In 2024, Colorado and Utah state lawmakers passed their own AI laws that will likely serve as models to other states considering AI regulations. Both the Colorado Artificial Intelligence Act and Utah’s Artificial Intelligence Policy Act serve to bring AI use within the scope of existing state consumer protection laws. Reflecting the AGO’s warning, plaintiffs have already started asserting privacy and consumer claims based on AI technology on business websites.

At the international level, the EU Artificial Intelligence Act of March 13, 2024 is an extensive AI regulation that separates AI applications into different risk levels and regulates them accordingly. Unacceptable risk applications are banned, whereas high risk applications are subject to extensive precautionary measures and oversights. AI developers and suppliers doing business in Europe should consider whether they are subject to the EU AI Act and ensure their product complies.

Preparing for AI Compliance, Enforcement, and Litigation Risks

There are high levels of uncertainty surrounding how AI will be deployed in the future, and how legislators, lawmakers, and courts will apply new and existing laws to the technology.

However, it is likely that compliance obligations and enforcement and litigation risks will continue to increase in the coming years. Businesses should therefore consult with experienced counsel before deploying or contracting to use new AI tools to ensure they are taking effective steps to mitigate these risks. Organizations should consider the following non-exhaustive list of measures:

  • Developing an internal AI policy governing the organization’s and its employees’ use of AI in the workplace.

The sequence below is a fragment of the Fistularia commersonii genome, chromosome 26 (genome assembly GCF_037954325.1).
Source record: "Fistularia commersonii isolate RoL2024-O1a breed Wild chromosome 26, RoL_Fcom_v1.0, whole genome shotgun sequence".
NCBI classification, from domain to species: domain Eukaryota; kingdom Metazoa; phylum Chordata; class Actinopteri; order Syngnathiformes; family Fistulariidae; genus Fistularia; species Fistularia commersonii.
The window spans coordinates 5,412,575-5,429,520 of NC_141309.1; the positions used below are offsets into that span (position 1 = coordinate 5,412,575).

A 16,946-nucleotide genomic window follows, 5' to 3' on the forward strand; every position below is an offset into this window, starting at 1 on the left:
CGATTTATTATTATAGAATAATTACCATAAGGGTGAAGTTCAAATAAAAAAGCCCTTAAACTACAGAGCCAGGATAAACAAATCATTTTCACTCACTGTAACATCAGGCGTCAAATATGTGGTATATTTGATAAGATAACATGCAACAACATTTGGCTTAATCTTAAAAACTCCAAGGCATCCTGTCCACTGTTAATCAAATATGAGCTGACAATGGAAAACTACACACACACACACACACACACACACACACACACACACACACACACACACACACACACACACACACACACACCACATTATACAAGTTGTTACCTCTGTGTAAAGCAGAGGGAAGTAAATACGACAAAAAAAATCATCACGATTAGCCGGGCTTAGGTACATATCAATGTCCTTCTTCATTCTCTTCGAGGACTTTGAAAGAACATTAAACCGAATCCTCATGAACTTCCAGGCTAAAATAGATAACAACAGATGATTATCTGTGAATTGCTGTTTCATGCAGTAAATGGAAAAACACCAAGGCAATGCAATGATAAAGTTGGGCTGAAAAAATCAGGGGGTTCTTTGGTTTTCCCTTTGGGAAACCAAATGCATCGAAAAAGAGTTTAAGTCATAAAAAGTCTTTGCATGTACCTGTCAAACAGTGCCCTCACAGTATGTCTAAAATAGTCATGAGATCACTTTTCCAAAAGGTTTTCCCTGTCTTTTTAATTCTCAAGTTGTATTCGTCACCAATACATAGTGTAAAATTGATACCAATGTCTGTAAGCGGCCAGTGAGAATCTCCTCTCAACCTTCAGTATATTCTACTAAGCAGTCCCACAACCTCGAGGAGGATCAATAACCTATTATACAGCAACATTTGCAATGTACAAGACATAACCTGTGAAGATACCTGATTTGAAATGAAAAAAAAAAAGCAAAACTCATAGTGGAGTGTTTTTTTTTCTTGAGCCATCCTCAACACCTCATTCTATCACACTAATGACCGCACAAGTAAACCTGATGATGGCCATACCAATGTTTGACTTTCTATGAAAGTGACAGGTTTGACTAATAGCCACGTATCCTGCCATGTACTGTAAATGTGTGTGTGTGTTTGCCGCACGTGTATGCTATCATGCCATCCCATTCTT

• Developing and/or updating due diligence practices to ensure that the organization is aware of how third-party vendors are using, or plan to use, AI, including due diligence concerning what data is collected, transmitted, stored, and used when training AI tools with machine learning.
  • Actively monitoring state and federal laws for new legal developments affecting the organization’s compliance obligations.
  • Ensuring that the organization and its third-party vendors have appropriate and ongoing governance processes in place, including continuous monitoring and testing for AI quality and absence of impermissible bias.
  • Providing clear disclosure language concerning AI tools, functions, and features, including specific notifications when a customer engages with an AI assistant or tool.
  • Modifying privacy policies and terms and conditions to explain the use of AI technology and what opt-out or dispute resolution terms are available to customers.
  • Reviewing and updating existing third-party contracts for AI-related terms, disclosure obligations concerning AI and risk, and liability allocation related to AI.
HB Ad Slot
HB Mobile Ad Slot
HB Ad Slot
HB Mobile Ad Slot
HB Ad Slot
HB Mobile Ad Slot

NLR Logo

We collaborate with the world's leading lawyers to deliver news tailored for you. Sign Up to receive our free e-Newsbulletins


Sign Up for e-NewsBulletins